Anheuser-Busch InBev (NYSE:BUD) can still be left crying in its beer over its merger with SABMiller (OTC:SBMRY) after a U.K. judge approved a plan to treat the brewer's small investors as a separate class of shareholders. Although it was Miller that proposed the split, the hurdle for approval of the deal has been set that much higher and the little guy now has the power to scuttle the acquisition.
A tale of two investors
Because A-B InBev chose to help tobacco giant Altria (NYSE:MO) and Colombian bottling company BevCo avoid a huge tax bill from the merger by giving them special privileges unavailable to the rest of Miller's investors, as well as ensure they would support the deal, there's been a howl of protest about the unequal treatment.
Where small Miller investors were just getting cash from Anheuser-Busch's offer, Altria and BevCo -- two shareholders that control some 40% of Miller's stock -- were also entitled to receive fractional shares of A-B stock that wouldn't trade on the stock exchange. They would receive 0.483969 restricted shares of A-B stock for every one share of Miller they owned, plus the cash. It was an emolument that angered many investors.
The deal also had the added problem of being devalued by the U.K.'s vote to leave the European Union. Although the so-called Brexit won't occur for several years, the British pound took a beating and Anheuser-Busch's $106 billion offer for Miller suddenly was worth only $100 billion, a level even Miller's management thought too low. Moreover, because Altria and BevCo were getting stock in addition to the cash, their deal was actually worth more than just the cash portion the rest of the shareholders were being forced to accept.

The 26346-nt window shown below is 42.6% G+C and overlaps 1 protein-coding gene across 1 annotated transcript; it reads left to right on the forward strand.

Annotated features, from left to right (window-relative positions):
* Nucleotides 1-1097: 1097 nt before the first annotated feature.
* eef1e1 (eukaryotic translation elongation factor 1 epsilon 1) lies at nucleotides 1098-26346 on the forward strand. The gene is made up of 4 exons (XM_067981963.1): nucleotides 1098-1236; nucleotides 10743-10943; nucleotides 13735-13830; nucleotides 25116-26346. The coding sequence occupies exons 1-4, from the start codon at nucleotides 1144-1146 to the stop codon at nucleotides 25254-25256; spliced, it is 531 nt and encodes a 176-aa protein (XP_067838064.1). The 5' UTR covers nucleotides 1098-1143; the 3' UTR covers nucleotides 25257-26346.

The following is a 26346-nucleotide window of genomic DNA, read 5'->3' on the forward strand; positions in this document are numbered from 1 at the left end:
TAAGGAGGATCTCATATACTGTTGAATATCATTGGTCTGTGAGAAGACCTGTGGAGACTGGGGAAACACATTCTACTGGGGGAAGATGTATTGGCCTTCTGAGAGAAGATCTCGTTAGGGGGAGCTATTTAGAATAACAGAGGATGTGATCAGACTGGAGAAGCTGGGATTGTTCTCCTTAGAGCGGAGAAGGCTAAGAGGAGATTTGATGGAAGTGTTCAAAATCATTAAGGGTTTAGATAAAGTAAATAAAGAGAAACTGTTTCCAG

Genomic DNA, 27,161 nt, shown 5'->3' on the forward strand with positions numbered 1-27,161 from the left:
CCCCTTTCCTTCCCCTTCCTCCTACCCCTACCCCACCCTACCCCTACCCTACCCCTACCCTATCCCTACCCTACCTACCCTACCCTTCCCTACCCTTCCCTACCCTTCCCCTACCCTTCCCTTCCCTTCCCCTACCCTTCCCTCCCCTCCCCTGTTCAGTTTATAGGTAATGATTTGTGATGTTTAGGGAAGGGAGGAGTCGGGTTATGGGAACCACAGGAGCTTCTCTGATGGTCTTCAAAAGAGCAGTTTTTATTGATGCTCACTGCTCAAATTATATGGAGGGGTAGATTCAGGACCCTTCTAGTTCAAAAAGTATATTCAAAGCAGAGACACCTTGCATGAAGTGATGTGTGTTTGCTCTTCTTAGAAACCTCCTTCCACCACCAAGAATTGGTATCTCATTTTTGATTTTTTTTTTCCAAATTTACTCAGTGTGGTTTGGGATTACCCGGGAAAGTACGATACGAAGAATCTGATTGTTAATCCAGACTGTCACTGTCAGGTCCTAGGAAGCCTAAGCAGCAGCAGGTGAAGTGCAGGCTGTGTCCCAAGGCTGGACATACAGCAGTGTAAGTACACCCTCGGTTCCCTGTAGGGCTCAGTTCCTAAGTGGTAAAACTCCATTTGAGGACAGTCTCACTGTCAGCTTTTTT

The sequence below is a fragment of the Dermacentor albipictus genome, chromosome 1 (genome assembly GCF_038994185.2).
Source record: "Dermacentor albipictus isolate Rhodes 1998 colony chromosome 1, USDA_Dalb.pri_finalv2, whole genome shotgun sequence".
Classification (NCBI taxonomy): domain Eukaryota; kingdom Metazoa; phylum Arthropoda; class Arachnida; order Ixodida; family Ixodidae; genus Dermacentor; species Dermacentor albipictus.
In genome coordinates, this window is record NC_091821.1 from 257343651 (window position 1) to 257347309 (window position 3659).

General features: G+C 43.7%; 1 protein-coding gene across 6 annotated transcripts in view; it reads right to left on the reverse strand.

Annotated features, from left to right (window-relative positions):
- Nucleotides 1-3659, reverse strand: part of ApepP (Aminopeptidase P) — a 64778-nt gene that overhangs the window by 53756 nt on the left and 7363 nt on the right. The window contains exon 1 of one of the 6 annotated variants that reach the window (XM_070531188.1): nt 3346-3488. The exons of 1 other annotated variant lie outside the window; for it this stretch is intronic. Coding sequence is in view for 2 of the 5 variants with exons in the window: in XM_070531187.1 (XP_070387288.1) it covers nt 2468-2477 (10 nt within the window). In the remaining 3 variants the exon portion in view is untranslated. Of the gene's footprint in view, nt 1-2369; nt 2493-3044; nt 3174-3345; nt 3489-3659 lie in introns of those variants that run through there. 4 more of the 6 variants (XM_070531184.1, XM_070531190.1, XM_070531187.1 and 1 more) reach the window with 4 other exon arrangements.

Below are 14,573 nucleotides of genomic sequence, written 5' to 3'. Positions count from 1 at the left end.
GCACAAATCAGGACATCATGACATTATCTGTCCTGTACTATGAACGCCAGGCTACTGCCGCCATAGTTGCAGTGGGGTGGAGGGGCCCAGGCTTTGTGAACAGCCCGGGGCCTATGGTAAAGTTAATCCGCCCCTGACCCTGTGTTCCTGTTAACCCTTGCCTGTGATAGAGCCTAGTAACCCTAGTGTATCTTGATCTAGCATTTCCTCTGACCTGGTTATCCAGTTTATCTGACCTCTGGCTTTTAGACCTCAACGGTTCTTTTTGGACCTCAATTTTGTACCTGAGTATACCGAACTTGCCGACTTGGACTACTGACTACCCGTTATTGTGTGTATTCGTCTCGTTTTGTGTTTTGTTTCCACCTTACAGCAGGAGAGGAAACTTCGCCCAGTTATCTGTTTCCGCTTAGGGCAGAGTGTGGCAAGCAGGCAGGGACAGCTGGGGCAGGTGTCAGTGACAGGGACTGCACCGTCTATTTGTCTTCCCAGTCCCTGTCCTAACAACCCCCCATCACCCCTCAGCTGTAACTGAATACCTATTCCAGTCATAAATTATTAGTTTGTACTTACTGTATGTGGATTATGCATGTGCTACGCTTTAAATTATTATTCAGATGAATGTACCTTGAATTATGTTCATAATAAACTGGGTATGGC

Maybe final, but hardly best
In response, A-B InBev raised its offer for Miller from 44 pounds per share to 45 pounds, or about $104 billion, but it created a new crisis by declaring the bid its "best and final offer." Under U.K. merger rules, that meant the offer couldn't be raised for at least six months. Shareholders such as Aberdeen Asset Management, one of the deal's most vocal critics, and which owns around 1% of Miller stock, still thinks the offer undervalues Miller.
Miller's board didn't necessarily disagree with that assessment, believing the revised offer put the valuation at the very lowest end of what it deemed acceptable, but because it had already invested so much time, effort, and money into completing the transaction, it voted to accept it.
However, because it acknowledged the decision was difficult to make, and because the terms and conditions of the offer had changed so much since originally proffered, Miller asked U.K. regulators to treat its two largest shareholders as a separate class of investor. That would allow the rest of Miller's shareholders to vote on the deal separately, and also lowered the threshold of total shares needed to reject the offer. Now 75% of Miller's small shareholders need to approve the deal, a much higher resistance level to get over.
In the hands of the people
A London judge agreed with Miller that the two classes ought to be treated differently, ruling, "I have jurisdiction to order a meeting of public shareholders to be summoned that does not include Altria and BevCo."
Both brewers are scheduled to hold shareholder meetings on September 28 when a vote will be taken. If investors approve the deal, Anheuser-Busch and Miller expect they'll be able to close the transaction by October 10, but with a lot of opposition still remaining even after the increased offer, there is too much uncertainty to predict how the vote will actually fall out.
The one sure thing is that the small investor, and not Altria and BevCo, will decide whether or not Anheuser-Busch InBev and Miller control 30% of the world's beer production.